The pending departure of the big insurance company
The most encouraging news came Tuesday from Centene, a St. Louis insurer that doubled down on the ACA, as well as other lines of business, by acquiring Woodland Hills-based Health Net earlier this year. Health Net reported about 360,000 members who received their insurance through the ACA exchanges as of March 2015. Centene reported 161,700 exchange members in 15 states in the same period. On Tuesday, however, Centene reported a combined 683,000 ACA customers as of the end of March — an increase of more than 30% for the post-merger Centene.
Centene's exchange experience continues to be favorable, andwe are achieving margins at the higher end of our targeted range.
Centene CEO Michael Neidorff
Centene reported a loss of $17 million, or 13 cents per share, on revenue of $6.9 billion for the first quarter ended March 31, compared to a profit of $63 million on $5.1 billion in revenue for the same period last year. But it attributed the loss to the costs of the Health Net merger; without that, the company says, it would have earned 74 cents per share, or about $120 million.
The company remains enthusiastic about the exchange business. "Centene's exchange experience continues to be favorable, and we are achieving margins at the higher end of our targeted range," Chairman and CEO Michael Neidorff said during a conference call Tuesday.
Centene's result came as another big insurer expressed confidence in the exchange business, counteracting the gloominess of UnitedHealth's assessment. Executives of Anthem, speaking at their quarterly call with analysts on Wednesday, said that profits and enrollment on the exchanges are beginning to brighten. They projected a profit margin of 3% to 5% on the exchanges in 14 states where Anthem sells Blue Cross and Blue Shield policies. That's up from earlier guidance of 1% to 2%. Exchange enrollments reached 975,000 in the first quarter, up from 707,000 a year ago, Anthem Chairman and CEO Joseph Swedish said.
Centene's Neidorff explained how the company has managed to succeed on the exchanges while its bigger rival UnitedHealth has failed. To begin with, Centene leveraged its experience serving
The trade-off is lower premiums versus the ability to choose any doctor. Indications are that the lower premiums attract somewhat healthier customers, who may be younger than the average patient and feel they're not likely to need major treatment. They appreciate paying less and aren't bothered by limitations on where they can turn for the care they do need.
As an indicator of the success of this approach for Centene, the company has consistently been a net payer into the government's risk-adjustment program for the past two years. The program requires insurers with a disproportionately lower-risk population of customers to pay into a pool, which in turn pays out to insurers with higher risks. Centene is in the former category, meaning it has been successful at managing its risk.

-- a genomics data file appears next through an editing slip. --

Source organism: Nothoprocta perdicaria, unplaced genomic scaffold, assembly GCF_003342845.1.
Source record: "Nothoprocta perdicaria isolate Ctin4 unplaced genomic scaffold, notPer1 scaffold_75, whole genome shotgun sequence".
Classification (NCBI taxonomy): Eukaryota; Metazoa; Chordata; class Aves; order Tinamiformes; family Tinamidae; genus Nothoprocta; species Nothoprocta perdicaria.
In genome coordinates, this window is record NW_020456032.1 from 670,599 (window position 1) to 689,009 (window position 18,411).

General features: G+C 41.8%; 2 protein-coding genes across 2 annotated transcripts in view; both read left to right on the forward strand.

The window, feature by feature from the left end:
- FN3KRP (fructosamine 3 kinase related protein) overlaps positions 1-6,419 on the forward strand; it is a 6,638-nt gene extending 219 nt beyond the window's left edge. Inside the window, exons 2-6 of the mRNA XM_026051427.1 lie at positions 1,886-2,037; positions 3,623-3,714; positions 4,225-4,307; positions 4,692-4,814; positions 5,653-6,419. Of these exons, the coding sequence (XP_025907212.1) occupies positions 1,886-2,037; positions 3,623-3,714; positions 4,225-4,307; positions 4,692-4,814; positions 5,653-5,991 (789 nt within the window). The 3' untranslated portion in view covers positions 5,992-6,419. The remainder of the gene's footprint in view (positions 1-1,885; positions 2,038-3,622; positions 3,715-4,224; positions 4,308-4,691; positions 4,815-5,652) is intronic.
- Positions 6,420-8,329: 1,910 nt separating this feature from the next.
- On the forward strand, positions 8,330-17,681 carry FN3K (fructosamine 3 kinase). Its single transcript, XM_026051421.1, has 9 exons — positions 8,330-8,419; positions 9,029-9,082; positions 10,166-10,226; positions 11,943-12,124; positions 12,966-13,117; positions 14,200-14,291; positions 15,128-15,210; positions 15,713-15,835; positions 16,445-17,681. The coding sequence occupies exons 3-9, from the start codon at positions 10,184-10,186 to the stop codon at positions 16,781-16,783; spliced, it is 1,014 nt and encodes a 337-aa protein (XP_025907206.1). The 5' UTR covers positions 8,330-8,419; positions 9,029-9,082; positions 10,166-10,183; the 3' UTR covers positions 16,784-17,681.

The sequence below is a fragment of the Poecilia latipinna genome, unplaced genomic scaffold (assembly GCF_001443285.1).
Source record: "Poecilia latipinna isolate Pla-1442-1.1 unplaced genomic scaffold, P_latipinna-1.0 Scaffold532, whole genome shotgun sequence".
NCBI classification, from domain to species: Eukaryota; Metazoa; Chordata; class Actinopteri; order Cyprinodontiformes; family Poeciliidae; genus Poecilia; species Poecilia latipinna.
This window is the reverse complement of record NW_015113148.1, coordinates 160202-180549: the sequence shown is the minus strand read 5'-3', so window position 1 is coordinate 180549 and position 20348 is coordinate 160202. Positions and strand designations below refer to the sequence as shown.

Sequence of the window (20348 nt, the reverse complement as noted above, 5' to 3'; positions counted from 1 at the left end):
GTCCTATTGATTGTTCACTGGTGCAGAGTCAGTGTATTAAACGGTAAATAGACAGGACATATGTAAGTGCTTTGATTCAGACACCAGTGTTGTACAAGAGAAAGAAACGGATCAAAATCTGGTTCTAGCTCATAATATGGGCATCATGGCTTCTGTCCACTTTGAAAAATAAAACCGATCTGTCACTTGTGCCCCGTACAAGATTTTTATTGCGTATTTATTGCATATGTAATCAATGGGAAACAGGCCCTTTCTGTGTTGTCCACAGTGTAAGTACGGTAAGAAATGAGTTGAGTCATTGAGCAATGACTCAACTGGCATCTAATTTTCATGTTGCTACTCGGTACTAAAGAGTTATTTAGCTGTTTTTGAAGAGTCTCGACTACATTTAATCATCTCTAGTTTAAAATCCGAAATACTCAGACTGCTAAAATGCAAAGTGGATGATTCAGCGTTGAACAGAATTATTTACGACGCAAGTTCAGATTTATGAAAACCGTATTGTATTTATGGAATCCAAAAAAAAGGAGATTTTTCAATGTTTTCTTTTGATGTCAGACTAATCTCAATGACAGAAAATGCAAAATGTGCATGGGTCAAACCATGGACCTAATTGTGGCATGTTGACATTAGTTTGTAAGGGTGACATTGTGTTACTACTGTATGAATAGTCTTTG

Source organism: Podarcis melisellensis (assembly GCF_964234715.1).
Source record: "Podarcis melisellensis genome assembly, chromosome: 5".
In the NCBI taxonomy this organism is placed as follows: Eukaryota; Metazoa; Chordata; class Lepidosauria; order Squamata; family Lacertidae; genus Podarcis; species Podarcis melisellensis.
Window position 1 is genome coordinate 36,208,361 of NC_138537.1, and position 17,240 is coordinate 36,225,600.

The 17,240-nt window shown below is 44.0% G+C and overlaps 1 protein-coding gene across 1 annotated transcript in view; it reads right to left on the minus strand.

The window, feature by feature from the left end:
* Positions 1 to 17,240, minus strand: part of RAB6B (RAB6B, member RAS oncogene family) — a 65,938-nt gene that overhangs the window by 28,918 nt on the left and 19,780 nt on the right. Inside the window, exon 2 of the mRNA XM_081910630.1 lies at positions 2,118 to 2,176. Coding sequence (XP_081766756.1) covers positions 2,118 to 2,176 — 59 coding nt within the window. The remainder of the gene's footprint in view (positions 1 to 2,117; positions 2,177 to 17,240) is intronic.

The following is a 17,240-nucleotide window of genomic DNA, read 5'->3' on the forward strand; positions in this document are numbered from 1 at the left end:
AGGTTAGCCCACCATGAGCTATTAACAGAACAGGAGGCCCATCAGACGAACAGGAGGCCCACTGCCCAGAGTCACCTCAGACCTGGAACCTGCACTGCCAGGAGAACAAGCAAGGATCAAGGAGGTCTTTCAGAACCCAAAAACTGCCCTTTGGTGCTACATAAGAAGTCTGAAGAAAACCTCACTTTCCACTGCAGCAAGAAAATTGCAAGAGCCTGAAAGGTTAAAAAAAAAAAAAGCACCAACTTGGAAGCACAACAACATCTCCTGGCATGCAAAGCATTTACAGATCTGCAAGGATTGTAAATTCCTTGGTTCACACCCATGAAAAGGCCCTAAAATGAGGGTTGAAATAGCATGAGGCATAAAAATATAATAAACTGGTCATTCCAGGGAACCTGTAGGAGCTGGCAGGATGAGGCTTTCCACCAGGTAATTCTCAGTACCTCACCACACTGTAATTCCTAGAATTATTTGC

Centene plainly understood the low-income individual market better than many of its rivals. UnitedHealth, which has been the most-bloodied participant in Obamacare, was chiefly a group insurer that had very little experience in the Medicaid or individual markets when ACA enrollments first began for the 2014 plan year. They appear to have aimed their marketing at higher-income customers seeking more generous health plans. The company offered broad networks, which tend to attract sicker patients, and may have set its premiums too low to make a profit from this mix. The result was hundreds of millions in losses.
"They are in a different market than we are, from what I can see," Neidorff told investment analysts during the conference call, stressing that United's core market appears to be in the high-end platinum and gold-level plans, which are chosen by fewer than 11% of all ACA enrollees, according to the Kaiser Family Foundation. Silver plans, on which premium subsidies are calculated, attract more than 68% of enrollees.
The Centene and Anthem results hint that ACA exchange costs are beginning to stabilize after three years of uncertainty. That's understandable, as insurance expert Richard Mayhew explains on the balloon-juice.com blog. It's often overlooked that the exchange market was uncharted territory when it opened in 2014. Up to then, the individual market was cherry-picked by insurers who could turn away any applicants whose medical history, age or socio-economic status made them look the least bit risky. The insurers could offer attractive premiums to everyone who was left in a pool that was largely healthy. The ACA forbid such medical underwriting, required insurers to take on all applicants and to provide minimum benefits that included pregnancy and childbirth coverage and mental health treatment. Pricing those risks was very difficult even for experienced underwriters.
As a consequence, Mayhew observes, "2014 was a year where there were only guesses about both the Exchange population, the market structure, and federal policy. ... 2015 had a bit more clarity on who was coming into the market, what was working and what was not working, and what federal policy on risk corridors would actually be. 2016 is the first year where the policies are priced on functionally decent real information and some of the amazingly dumb strategic decisions have been unwound through either course changes or through exiting the market." (He's talking about you, United.)
How these trends will unfold in coming years is still hard to assess, but they're getting easier. Not every insurer is confident of making money in the ACA exchanges, but none, thus far, are following United to the exits.